Oppositional defiant disorder is a condition where normal child behaviors extend beyond simply seeking to express independence. Children with this disorder are disruptive at both at home and school and exhibit negative behaviors for more than six months, according to the Mayo Clinic. Oppositional defiant children can be hostile and disobedient and may regularly exhibit temper tantrums or refuse to perform tasks. Coping with an oppositional defiant child can be mentally draining—however, there are methods that can help.
Model Good Behavior
You are your child’s best role model—for this reason, you should make efforts to exhibit the behaviors you desire for your child to act out, according to the Mayo Clinic. Keep calm and make efforts to avoid disagreements, aggressive physical behavior and combativeness with your child. To continue to remain patient, you should always take some time for yourself each day. Taking a walk, reading a good book or meditating can help to clear your mind and re-energize you.
Positive reinforcement is valuable for your child because it rewards him for good behavior instead of punishing him for bad, according to the American Academy of Child & Adolescent Psychiatry. This includes teaching your child the best way to behave at home and at school, and rewarding him with praise when he performs well. The praise should be such that he desires to continue modeling good behaviors. Explain specifically what your child did well and respond enthusiastically, which will enhance your child’s self-esteem, according to ADDitude magazine.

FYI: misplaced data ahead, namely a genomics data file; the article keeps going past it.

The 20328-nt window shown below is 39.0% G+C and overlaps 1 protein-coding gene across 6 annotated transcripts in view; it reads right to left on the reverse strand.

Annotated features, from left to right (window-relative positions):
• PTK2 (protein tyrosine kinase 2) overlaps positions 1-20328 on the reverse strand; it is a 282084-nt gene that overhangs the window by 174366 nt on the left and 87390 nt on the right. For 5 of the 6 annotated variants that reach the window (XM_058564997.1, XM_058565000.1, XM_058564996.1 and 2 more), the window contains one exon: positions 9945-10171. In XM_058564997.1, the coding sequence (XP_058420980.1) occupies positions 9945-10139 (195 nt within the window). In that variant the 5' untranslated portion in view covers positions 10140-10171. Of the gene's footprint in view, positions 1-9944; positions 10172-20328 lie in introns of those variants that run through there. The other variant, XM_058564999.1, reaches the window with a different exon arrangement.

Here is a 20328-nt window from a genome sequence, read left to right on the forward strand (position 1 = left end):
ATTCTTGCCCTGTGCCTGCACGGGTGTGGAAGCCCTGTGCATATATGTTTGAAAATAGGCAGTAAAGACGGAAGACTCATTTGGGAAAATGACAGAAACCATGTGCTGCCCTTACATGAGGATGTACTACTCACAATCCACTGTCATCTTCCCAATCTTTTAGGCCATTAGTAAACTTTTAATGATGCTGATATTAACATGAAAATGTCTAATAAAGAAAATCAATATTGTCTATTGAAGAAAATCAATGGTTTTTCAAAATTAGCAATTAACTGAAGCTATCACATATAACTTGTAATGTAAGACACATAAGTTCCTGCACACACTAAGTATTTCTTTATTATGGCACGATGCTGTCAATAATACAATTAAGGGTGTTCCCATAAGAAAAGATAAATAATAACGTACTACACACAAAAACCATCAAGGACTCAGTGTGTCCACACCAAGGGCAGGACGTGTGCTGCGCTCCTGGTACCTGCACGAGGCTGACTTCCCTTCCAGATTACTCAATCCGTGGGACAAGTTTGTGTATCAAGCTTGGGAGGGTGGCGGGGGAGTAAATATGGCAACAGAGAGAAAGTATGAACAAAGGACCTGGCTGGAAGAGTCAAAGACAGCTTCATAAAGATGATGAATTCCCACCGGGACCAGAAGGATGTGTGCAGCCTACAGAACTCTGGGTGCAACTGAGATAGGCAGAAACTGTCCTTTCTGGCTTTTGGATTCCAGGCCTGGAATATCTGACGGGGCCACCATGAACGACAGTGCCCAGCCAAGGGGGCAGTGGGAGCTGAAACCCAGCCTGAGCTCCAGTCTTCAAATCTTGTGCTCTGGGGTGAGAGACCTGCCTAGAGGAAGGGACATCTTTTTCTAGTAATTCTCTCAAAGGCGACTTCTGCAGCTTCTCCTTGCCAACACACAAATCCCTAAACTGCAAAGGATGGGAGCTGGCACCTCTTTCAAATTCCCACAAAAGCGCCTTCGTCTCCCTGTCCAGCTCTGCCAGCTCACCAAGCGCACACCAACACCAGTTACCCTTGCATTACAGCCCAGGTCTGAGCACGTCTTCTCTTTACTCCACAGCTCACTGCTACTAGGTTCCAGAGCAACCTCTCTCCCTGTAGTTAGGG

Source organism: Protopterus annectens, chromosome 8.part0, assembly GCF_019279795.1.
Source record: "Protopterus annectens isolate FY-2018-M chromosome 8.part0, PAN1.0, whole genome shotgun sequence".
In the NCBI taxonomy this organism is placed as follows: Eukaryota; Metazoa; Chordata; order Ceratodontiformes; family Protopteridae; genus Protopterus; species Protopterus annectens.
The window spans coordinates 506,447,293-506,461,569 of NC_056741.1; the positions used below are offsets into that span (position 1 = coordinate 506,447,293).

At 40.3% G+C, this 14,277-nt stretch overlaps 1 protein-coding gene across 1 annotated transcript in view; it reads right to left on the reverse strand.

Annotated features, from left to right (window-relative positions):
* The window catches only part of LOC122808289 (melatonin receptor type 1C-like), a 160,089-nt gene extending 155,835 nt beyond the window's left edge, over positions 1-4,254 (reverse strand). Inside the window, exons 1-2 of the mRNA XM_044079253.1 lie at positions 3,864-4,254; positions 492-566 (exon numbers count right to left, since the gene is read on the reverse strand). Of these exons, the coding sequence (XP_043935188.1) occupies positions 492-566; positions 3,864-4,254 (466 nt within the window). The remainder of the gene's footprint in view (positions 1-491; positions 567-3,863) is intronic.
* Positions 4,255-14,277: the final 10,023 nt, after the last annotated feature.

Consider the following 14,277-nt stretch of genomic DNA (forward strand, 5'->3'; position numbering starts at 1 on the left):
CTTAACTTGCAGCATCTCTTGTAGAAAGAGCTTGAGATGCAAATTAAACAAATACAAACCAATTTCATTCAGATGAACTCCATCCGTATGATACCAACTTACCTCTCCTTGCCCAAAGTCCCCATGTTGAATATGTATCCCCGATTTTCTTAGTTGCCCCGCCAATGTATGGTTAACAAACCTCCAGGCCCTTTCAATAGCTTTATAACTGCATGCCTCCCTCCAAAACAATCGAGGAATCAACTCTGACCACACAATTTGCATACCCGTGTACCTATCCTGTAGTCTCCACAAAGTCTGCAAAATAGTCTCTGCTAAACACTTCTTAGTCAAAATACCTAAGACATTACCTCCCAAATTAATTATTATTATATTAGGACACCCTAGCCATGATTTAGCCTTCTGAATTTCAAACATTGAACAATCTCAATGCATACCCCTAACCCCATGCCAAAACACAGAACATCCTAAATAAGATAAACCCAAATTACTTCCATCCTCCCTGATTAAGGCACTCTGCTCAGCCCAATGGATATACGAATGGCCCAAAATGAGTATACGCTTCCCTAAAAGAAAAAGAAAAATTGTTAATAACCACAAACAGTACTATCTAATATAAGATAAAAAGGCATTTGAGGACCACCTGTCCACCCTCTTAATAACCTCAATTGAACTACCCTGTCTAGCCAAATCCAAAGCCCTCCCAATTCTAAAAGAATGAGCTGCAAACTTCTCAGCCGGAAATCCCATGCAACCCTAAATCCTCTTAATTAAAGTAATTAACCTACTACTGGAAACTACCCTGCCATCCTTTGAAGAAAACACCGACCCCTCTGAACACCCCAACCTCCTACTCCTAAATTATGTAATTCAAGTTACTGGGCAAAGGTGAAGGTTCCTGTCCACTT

When he does not model good behavior, use patience and remain calm when attempting to correct the behavior. Always explain the consequences your child will experience if he does not behave correctly, according to ADDitude magazine. This can include a time-out or reducing a reward for the day.
Identify Sources of Stress
An estimated 40 percent of children with attention deficit hyperactivity disorder experience oppositional defiant disorder, according to ADDitude magazine. If undiagnosed in your child, ADHD can cause your child stress because she cannot concentrate and is often getting in trouble. “You have to address the source of the stress—the ADHD symptoms—before turning to behavioral issues,” says Dr. Larry Silver, a psychiatrist at Georgetown University Medical School, in ADDitude magazine.